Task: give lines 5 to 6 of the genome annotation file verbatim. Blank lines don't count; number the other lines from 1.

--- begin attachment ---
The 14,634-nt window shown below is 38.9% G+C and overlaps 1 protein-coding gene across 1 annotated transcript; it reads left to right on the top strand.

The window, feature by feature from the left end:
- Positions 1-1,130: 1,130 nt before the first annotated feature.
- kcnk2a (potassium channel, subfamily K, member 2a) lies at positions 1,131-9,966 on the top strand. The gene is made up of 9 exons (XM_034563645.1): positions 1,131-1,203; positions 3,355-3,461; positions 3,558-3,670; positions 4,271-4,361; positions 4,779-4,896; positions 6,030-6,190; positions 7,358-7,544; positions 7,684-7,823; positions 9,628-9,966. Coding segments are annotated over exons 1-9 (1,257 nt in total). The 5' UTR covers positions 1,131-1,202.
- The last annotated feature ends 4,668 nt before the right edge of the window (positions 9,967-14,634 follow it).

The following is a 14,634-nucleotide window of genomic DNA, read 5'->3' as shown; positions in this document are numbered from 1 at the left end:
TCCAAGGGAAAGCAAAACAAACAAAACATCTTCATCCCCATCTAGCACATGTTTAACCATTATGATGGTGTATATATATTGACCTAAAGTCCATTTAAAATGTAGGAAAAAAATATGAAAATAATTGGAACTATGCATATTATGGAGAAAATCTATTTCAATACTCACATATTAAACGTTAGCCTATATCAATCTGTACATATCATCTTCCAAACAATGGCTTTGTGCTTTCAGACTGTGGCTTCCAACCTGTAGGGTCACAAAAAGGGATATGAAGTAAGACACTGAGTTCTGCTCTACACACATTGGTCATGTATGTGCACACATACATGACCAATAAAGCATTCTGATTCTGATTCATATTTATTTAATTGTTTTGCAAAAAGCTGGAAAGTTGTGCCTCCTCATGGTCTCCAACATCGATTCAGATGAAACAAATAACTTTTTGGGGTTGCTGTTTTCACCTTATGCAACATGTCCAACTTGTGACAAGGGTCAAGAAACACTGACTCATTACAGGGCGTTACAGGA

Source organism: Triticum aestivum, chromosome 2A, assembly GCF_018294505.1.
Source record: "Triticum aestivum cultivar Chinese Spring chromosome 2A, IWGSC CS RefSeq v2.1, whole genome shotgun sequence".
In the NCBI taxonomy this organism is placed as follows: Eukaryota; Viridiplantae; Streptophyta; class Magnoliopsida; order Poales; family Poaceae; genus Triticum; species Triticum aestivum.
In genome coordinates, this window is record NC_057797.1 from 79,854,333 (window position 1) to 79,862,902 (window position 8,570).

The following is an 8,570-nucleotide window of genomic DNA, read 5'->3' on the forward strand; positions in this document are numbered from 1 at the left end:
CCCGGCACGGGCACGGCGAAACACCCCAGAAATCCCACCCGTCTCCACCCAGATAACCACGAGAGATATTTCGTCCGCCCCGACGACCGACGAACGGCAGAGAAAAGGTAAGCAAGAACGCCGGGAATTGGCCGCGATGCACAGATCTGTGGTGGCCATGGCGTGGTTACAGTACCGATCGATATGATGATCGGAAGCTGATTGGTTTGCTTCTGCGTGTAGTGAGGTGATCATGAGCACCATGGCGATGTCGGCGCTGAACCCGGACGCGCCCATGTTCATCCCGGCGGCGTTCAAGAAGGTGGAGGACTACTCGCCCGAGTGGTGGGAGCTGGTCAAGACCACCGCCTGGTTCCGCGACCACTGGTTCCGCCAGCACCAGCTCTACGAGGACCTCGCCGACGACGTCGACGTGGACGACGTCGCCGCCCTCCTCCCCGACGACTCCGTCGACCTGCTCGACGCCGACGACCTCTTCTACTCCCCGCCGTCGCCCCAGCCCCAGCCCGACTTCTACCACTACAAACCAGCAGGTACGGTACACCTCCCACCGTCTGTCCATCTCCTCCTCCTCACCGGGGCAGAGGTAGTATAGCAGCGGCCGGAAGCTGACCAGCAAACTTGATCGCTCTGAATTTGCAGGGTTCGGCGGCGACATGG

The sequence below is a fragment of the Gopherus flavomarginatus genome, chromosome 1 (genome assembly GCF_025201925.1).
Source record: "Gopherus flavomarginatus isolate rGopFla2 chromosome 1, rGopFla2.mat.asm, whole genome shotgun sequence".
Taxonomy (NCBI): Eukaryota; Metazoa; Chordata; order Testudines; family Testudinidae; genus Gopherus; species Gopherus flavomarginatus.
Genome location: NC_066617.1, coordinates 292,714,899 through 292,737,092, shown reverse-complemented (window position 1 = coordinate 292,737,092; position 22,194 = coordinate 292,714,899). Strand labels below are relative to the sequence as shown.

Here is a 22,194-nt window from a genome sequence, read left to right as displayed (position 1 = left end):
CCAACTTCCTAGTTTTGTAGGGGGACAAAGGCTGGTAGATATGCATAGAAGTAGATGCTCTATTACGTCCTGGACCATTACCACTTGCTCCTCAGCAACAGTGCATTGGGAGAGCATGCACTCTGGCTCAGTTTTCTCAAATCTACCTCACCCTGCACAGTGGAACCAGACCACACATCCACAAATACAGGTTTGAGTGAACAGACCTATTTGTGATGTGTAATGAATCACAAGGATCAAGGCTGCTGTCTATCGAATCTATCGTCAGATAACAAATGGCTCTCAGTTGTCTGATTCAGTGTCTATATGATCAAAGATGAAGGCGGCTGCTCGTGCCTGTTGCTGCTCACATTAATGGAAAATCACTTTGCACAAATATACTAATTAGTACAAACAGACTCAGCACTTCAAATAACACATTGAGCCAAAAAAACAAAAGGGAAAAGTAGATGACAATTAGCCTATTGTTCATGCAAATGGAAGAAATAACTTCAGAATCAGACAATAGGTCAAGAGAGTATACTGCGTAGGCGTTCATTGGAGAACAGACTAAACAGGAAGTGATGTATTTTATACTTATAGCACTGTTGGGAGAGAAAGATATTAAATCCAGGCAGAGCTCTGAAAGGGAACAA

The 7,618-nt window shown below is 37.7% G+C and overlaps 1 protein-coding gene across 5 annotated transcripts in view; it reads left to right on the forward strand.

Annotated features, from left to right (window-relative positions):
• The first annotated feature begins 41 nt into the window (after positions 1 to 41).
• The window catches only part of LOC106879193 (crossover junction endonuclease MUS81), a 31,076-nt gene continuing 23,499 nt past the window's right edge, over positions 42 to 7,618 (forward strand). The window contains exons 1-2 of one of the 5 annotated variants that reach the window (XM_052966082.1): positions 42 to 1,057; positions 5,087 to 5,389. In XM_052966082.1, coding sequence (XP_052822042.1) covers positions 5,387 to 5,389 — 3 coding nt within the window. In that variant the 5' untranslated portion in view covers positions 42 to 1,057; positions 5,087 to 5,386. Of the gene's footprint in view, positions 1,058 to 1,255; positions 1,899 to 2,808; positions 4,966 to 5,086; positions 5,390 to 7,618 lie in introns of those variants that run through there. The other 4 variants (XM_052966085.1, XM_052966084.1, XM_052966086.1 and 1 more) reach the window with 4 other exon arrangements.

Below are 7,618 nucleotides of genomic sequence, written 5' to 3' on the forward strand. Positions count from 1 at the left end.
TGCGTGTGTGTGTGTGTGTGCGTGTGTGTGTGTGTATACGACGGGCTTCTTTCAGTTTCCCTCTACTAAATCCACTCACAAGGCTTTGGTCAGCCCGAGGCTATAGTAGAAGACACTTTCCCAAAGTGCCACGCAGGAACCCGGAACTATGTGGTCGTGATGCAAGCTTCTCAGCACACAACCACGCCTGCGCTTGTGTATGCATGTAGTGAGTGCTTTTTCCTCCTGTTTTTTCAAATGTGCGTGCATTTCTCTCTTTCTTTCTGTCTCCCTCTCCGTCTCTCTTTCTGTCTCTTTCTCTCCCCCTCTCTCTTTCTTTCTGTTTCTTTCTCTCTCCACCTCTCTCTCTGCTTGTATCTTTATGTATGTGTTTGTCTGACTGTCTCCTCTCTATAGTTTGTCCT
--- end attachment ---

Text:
- The last annotated feature ends 4,668 nt before the right edge of the window (positions 9,967-14,634 follow it).

The following is a 14,634-nucleotide window of genomic DNA, read 5'->3' as shown; positions in this document are numbered from 1 at the left end: